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Roots and branches

Question: What is a mortality schedule?

Answer: Mortality schedules were supplemental schedules to the federal census for 1850, 1860, 1870 and 1880. There were a few taken in 1890, but the only one remaining is for Minnesota. The schedule covered the one-year period prior to the federal census date. For example, the 1850 census was taken as of June 1, 1850, and the mortality schedule covers the deaths from June 1, 1849 to May 31, 1850.

States were not required to have a death registration. After the statistics were compiled, the originals were to be destroyed. Luckily for genealogists, they were not.



As in the regular census, the information varies as to year, but generally includes the name of the deceased, age, sex, race, marital status, birthplace, occupation and month and cause of death.

Another supplemental census taken 1850 through 1880 was the agricultural schedule. This listed the name of the owner, agent or manager of the farm; number of improved and unimproved acres; cash value of the farm; value of the farming implements and machinery; number and value of various farm animals; bushels of wheat, rye, corn, oats, etc., produced in the previous 12 months; pounds of butter, cheese, flax, cane sugar, maple sugar, beeswax and honey produced in the previous 12 months; value of orchard products; wine produced; hay produced; gallons of molasses; value of homemade manufactures; and value of slaughtered animals.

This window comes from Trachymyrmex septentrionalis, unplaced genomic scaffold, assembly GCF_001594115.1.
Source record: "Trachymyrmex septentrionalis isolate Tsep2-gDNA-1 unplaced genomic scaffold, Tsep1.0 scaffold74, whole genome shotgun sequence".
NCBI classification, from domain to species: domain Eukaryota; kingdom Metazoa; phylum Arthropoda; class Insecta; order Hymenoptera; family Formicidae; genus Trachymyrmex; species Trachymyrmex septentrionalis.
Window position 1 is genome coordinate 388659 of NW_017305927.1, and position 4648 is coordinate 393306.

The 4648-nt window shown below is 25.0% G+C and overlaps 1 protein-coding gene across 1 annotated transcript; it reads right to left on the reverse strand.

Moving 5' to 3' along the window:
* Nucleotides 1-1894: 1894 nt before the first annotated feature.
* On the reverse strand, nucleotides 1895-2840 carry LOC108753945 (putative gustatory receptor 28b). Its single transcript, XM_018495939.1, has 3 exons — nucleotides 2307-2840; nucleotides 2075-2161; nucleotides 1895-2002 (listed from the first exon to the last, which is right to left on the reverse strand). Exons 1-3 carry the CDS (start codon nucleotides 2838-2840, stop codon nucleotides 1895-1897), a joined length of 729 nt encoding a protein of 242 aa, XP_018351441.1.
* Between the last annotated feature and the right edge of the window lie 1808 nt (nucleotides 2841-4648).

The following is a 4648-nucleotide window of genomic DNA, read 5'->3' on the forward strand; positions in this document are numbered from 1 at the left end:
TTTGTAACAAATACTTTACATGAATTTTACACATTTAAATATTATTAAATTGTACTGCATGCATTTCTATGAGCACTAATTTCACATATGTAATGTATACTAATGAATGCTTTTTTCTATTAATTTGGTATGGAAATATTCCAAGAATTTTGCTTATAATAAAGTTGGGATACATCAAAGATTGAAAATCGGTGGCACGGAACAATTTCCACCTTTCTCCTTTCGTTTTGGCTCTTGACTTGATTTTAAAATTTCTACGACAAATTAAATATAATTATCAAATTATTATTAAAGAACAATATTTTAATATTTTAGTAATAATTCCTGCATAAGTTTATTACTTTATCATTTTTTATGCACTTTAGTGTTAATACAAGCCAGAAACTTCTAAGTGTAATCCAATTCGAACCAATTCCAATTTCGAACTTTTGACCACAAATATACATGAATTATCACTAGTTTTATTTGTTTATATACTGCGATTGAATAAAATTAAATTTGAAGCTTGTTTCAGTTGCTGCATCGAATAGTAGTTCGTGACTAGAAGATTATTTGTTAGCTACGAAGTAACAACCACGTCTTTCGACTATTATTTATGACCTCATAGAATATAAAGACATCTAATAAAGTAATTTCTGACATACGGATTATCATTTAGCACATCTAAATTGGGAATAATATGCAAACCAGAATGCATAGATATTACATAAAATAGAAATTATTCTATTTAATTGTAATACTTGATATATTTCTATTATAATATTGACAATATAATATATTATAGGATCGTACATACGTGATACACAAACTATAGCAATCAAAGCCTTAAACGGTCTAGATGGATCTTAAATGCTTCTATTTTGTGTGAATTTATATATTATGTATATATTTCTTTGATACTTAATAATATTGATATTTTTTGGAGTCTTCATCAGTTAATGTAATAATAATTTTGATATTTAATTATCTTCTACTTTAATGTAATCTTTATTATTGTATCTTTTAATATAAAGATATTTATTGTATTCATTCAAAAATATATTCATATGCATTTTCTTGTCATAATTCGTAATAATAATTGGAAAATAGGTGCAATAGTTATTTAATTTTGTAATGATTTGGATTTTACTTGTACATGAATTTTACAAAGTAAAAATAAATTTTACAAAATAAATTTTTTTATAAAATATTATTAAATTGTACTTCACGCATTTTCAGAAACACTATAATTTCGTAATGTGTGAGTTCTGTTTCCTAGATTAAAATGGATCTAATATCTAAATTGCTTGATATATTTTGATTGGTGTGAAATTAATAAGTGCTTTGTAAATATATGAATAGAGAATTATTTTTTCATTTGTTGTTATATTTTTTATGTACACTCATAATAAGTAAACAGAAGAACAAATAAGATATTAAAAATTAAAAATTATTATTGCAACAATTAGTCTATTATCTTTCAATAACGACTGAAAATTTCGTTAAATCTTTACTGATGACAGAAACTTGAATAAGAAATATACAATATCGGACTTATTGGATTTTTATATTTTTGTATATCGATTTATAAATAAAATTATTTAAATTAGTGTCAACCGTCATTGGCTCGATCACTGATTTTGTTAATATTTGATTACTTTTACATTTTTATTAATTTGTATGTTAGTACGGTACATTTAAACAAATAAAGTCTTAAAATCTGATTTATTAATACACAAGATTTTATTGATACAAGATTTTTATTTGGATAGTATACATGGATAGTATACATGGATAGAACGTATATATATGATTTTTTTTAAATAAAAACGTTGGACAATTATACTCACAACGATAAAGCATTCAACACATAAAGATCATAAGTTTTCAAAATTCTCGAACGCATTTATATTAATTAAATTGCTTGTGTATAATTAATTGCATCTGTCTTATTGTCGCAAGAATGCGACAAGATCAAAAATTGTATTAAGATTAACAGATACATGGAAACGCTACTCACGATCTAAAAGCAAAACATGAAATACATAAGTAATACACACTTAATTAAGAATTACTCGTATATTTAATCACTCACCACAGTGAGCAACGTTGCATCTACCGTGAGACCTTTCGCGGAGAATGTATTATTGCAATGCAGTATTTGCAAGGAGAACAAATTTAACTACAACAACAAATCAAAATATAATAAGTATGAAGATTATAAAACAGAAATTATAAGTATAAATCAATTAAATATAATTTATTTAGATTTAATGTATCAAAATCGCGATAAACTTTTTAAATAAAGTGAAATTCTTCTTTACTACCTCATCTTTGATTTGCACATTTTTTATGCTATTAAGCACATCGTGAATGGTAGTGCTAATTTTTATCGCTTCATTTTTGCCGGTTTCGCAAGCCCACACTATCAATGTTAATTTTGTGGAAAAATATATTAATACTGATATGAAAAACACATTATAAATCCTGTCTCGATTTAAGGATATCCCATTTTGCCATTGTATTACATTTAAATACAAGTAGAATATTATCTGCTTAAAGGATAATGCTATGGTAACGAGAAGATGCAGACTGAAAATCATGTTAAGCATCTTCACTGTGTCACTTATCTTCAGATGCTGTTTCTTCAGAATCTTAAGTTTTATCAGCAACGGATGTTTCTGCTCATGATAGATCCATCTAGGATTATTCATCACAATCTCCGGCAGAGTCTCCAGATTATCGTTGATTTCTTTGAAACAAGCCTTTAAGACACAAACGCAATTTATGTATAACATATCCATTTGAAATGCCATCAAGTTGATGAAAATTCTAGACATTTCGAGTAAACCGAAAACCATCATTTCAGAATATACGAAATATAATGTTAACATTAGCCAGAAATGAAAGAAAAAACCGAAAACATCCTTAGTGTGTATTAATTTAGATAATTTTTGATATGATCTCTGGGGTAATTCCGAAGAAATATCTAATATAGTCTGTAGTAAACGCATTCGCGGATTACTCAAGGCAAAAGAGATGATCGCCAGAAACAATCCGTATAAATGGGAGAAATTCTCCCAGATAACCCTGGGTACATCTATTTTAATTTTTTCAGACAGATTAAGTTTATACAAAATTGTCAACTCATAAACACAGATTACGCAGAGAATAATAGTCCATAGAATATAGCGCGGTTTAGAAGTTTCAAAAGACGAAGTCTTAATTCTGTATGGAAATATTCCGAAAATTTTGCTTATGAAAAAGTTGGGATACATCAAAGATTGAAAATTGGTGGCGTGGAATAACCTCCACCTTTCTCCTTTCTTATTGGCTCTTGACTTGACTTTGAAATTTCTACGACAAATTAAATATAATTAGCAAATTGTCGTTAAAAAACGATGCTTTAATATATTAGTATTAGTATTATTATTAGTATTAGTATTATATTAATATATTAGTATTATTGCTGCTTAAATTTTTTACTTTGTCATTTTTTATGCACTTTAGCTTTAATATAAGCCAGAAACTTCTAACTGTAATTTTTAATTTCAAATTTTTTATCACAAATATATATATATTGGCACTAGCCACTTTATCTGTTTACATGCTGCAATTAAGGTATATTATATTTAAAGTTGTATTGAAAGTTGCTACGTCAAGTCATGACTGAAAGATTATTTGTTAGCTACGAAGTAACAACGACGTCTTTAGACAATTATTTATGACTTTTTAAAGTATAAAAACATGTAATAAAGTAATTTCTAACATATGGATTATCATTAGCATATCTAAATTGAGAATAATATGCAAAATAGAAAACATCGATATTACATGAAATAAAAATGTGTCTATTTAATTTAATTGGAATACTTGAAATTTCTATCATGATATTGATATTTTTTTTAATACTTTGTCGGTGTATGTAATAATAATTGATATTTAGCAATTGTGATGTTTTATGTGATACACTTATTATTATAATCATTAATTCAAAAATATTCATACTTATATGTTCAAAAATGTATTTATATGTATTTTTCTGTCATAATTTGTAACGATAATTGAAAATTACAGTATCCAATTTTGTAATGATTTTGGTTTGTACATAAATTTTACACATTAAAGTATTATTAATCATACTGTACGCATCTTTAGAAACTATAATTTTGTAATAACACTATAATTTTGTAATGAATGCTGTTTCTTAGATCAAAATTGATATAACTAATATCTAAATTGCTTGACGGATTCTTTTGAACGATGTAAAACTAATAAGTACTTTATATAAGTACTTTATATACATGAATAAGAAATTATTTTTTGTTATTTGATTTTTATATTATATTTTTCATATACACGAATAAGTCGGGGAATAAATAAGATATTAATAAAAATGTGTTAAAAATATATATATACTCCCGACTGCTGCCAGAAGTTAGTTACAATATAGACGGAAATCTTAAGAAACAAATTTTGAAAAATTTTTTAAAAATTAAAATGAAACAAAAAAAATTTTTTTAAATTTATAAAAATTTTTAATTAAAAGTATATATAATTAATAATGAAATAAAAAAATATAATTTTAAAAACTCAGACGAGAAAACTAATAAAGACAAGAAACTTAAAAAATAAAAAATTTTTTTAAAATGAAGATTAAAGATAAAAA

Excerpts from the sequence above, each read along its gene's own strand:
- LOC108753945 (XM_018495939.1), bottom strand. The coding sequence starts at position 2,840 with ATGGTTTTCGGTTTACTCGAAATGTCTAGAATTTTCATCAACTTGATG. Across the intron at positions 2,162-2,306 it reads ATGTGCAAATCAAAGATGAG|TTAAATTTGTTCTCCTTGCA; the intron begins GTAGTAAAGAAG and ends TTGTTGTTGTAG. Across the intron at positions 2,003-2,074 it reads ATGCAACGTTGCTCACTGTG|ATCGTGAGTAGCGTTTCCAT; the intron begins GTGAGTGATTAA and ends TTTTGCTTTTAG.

Industry and manufacturing schedules gave the name of the business, capital invested, raw materials used, motive power used, number of employees, monthly cost for male and female wages, and the quantities, kind and values of the annual product.

All three schedules provide a different look at your ancestors.

Josie Plescia Vaughn is the librarian of the Nevada County Genealogy Society. Send questions to NCGS, P.O. Box 176, Cedar Ridge 95924, or e-mail


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